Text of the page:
How long will this last?

A migraine can last anywhere from 4 to 72 hours. It can be difficult to predict how long an individual migraine will last, but charting its progress may help.

Migraines can usually be divided into four or five distinct stages. These include the:

  • warning (premonitory) phase
  • aura (not always present)
  • headache, or main attack
  • resolution period
  • recovery (postdrome) stage

Some of these phases may only last a brief time, whereas others may last much longer. You may not experience each phase with every migraine you have. Keeping a migraine journal can help you track any patterns and prepare for what’s to come.

Keep reading to learn more about each stage, what you can do to find relief, and when to see your doctor.

Sometimes, migraines can begin with symptoms that have absolutely nothing to do with a headache.

These symptoms include:

  • craving certain foods
  • increased thirst
  • stiff neck
  • irritability or other mood changes
  • fatigue
  • anxiety

These symptoms can last anywhere from 1 to 24 hours before the aura or headache phases begin.

Between 15 and 25 percent of people who have migraines experience aura. Aura symptoms will happen before the headache, or main attack, occurs.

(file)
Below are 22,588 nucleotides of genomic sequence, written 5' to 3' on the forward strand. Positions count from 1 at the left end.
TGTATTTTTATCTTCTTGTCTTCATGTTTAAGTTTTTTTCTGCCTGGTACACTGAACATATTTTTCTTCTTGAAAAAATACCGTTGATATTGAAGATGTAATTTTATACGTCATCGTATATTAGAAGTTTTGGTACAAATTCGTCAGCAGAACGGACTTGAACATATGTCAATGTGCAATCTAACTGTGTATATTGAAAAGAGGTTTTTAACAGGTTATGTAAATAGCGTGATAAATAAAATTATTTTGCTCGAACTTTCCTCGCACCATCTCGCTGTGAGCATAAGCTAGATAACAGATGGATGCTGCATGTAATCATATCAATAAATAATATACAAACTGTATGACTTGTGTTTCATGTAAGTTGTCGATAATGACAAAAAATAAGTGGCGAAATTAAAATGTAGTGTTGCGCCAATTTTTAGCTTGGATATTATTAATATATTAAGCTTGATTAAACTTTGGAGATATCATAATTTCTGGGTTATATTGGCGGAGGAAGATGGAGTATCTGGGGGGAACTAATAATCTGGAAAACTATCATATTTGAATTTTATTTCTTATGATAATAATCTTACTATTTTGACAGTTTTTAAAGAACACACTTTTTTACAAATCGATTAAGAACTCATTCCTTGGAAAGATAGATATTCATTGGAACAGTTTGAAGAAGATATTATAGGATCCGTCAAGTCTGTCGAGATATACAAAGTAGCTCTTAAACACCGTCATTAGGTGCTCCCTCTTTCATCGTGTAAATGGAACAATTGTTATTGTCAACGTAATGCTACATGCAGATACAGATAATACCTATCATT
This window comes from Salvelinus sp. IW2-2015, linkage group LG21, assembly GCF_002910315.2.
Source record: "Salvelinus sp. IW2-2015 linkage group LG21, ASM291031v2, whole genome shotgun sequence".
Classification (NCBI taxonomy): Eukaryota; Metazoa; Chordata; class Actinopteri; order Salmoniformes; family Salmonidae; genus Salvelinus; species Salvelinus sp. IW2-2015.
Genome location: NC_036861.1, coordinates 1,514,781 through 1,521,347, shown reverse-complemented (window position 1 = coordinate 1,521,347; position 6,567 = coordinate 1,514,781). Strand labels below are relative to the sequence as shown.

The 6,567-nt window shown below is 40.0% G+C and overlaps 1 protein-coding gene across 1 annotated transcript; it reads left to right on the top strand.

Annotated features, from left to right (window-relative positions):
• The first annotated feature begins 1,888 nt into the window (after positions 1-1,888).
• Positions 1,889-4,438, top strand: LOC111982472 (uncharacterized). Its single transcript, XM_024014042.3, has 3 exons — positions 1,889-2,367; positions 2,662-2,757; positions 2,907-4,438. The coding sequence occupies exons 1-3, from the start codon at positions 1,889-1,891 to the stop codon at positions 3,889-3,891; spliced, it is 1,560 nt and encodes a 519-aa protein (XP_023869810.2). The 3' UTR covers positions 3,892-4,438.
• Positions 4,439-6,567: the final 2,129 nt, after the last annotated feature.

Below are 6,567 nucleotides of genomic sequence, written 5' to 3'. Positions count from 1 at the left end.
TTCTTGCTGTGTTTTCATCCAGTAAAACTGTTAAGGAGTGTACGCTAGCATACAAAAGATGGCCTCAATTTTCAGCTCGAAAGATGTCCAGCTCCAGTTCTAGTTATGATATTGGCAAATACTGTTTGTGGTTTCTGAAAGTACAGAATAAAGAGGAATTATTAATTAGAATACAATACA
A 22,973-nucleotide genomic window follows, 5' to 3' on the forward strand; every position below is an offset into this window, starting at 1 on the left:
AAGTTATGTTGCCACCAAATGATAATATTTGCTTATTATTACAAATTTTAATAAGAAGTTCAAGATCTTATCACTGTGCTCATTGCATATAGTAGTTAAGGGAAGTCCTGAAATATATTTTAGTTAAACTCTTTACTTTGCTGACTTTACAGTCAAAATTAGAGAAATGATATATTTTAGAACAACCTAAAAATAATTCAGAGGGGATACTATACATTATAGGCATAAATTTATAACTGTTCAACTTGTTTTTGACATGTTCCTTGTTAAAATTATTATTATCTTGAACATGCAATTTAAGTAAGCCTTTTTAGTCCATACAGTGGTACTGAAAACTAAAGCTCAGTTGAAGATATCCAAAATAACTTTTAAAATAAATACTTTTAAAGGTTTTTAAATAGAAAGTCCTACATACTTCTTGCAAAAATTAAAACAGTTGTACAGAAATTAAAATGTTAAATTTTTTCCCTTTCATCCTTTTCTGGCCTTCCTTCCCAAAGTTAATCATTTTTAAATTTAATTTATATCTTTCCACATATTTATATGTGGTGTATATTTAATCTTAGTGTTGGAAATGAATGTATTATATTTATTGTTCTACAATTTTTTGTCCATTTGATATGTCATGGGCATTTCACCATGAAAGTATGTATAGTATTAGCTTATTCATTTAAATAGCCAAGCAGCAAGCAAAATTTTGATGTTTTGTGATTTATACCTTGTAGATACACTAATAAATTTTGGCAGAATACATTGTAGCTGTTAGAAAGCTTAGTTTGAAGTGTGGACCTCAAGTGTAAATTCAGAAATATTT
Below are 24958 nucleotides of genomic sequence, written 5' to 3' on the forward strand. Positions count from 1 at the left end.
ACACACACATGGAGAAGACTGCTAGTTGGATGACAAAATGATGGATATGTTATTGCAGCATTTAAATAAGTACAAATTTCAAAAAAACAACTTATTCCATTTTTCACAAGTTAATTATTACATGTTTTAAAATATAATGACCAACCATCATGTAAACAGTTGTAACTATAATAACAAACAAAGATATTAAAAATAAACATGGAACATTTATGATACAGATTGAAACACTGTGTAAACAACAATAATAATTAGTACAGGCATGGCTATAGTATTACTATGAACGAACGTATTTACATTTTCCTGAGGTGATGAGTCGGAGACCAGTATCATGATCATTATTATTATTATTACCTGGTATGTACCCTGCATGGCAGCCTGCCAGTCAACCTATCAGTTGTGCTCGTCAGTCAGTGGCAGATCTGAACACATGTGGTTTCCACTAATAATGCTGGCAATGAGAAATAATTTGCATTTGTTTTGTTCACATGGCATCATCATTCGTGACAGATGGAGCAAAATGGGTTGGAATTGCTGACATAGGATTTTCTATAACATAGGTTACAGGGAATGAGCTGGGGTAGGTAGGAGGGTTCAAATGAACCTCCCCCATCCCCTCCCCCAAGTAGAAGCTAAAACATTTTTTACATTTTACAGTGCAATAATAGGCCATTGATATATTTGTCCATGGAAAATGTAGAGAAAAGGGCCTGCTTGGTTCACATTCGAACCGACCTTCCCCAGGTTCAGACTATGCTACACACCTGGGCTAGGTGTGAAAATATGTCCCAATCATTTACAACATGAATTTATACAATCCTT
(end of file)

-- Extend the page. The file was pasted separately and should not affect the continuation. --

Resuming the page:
Aura includes a wide range of neurological symptoms. You may see:

  • colored spots
  • dark spots
  • sparkles or “stars”
  • flashing lights
  • zigzag lines

You may feel:

  • numbness or tingling
  • weakness
  • dizziness
  • anxiety or confusion

You may also experience disturbances in speech and hearing. In rare cases, fainting and partial paralysis are possible.

Aura symptoms can least anywhere from 5 minutes to an hour.

Although these symptoms usually precede a migraine headache in adults, it’s possible for them to occur at the same time. Children are more likely to experience an aura at the same time as their headache.

In some cases, aura symptoms may come and go without ever leading to a headache.

Most migraines aren’t accompanied by aura symptoms. Migraines without aura will move directly from the warning stage into the headache stage.

Headache symptoms are typically the same for migraines with and without aura. They may include:

  • throbbing pain on one or both sides of your head
  • sensitivity to light, noise, odors, and even touch
  • blurred vision
  • nausea
  • vomiting
  • loss of appetite
  • lightheadedness
  • worsening pain with physical activity or other movement

For many people, the symptoms are so severe that they’re unable to work or continue with their usual daily activities.

This phase is the most unpredictable, with episodes lasting anywhere from a few hours to a few days.

Many migraine headaches gradually fade in intensity. Some people find that taking a 1- to 2-hour nap is enough to relieve their symptoms. Children may only need a few minutes rest to see results. This is known as the resolution phase.